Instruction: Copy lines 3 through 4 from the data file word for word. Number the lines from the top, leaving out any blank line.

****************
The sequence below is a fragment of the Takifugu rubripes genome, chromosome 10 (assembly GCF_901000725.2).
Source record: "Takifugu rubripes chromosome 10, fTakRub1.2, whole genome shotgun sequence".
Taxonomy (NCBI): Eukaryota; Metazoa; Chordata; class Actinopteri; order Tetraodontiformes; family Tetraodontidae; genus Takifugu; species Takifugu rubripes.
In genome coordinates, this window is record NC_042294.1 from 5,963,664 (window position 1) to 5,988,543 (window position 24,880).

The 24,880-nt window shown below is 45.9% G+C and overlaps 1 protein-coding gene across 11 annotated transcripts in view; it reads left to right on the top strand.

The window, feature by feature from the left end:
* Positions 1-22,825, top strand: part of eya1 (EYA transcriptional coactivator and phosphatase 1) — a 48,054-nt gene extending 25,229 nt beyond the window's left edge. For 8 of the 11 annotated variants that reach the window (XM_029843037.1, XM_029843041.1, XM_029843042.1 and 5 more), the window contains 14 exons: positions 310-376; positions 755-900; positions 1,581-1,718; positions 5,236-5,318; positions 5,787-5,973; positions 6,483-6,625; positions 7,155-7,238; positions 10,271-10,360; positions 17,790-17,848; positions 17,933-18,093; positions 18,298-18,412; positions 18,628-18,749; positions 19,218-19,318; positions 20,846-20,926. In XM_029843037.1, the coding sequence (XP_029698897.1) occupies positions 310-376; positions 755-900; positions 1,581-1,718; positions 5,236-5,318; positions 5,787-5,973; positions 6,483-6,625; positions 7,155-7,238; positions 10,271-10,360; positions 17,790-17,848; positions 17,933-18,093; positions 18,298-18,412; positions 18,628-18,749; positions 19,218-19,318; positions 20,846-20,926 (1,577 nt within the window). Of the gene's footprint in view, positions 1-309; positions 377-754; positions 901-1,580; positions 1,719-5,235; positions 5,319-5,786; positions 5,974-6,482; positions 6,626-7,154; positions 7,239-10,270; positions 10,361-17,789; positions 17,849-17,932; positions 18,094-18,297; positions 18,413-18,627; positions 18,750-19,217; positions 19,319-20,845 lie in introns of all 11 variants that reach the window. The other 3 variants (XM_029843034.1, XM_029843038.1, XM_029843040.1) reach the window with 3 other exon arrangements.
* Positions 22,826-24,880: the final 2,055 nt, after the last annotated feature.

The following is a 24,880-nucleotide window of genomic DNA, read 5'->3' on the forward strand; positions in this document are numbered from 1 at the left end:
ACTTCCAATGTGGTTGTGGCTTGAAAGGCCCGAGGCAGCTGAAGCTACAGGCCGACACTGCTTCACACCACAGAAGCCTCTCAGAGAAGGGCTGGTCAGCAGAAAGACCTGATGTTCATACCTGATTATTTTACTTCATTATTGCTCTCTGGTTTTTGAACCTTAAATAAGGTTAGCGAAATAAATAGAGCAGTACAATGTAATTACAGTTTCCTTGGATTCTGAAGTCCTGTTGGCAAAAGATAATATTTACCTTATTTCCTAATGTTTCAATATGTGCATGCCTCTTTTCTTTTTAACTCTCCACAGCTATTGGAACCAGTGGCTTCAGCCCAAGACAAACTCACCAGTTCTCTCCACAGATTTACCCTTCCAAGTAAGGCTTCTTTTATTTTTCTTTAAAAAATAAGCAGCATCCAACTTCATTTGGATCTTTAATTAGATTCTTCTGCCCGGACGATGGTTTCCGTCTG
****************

Taxonomy (NCBI): Eukaryota; Metazoa; Chordata; class Actinopteri; order Tetraodontiformes; family Tetraodontidae; genus Takifugu; species Takifugu rubripes.
In genome coordinates, this window is record NC_042294.1 from 5,963,664 (window position 1) to 5,988,543 (window position 24,880).